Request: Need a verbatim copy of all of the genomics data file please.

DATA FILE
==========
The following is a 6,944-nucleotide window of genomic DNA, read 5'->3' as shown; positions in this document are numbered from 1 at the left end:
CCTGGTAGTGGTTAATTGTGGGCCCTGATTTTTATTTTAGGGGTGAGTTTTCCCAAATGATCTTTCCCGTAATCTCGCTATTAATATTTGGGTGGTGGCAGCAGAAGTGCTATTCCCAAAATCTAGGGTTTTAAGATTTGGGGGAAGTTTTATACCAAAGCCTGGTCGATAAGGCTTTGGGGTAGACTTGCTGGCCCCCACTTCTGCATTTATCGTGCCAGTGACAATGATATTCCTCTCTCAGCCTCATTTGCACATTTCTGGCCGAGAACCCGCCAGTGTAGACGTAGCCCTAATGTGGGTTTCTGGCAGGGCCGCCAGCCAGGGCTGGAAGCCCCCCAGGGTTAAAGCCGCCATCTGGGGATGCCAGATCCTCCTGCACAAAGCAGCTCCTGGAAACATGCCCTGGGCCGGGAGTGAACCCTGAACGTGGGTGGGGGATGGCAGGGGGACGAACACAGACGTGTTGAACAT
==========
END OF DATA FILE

The following is a 6,944-nucleotide window of genomic DNA, read 5'->3' as shown; positions in this document are numbered from 1 at the left end:
CCTGGTAGTGGTTAATTGTGGGCCCTGATTTTTATTTTAGGGGTGAGTTTTCCCAAATGATCTTTCCCGTAATCTCGCTATTAATATTTGGGTGGTGGCAGCAGAAGTGCTATTCCCAAAATCTAGGGTTTTAAGATTTGGGGGAAGTTTTATACCAAAGCCTGGTCGATAAGGCTTTGGGGTAGACTTGCTGGCCCCCACTTCTGCATTTATCGTGCCAGTGACAATGATATTCCTCTCTCAGCCTCATTTGCACATTTCTGGCCGAGAACCCGCCAGTGTAGACGTAGCCCTAATGTGGGTTTCTGGCAGGGCCGCCAGCCAGGGCTGGAAGCCCCCCAGGGTTAAAGCCGCCATCTGGGGATGCCAGATCCTCCTGCACAAAGCAGCTCCTGGAAACATGCCCTGGGCCGGGAGTGAACCCTGAACGTGGGTGGGGGATGGCAGGGGGACGAACACAGACGTGTTGAACAT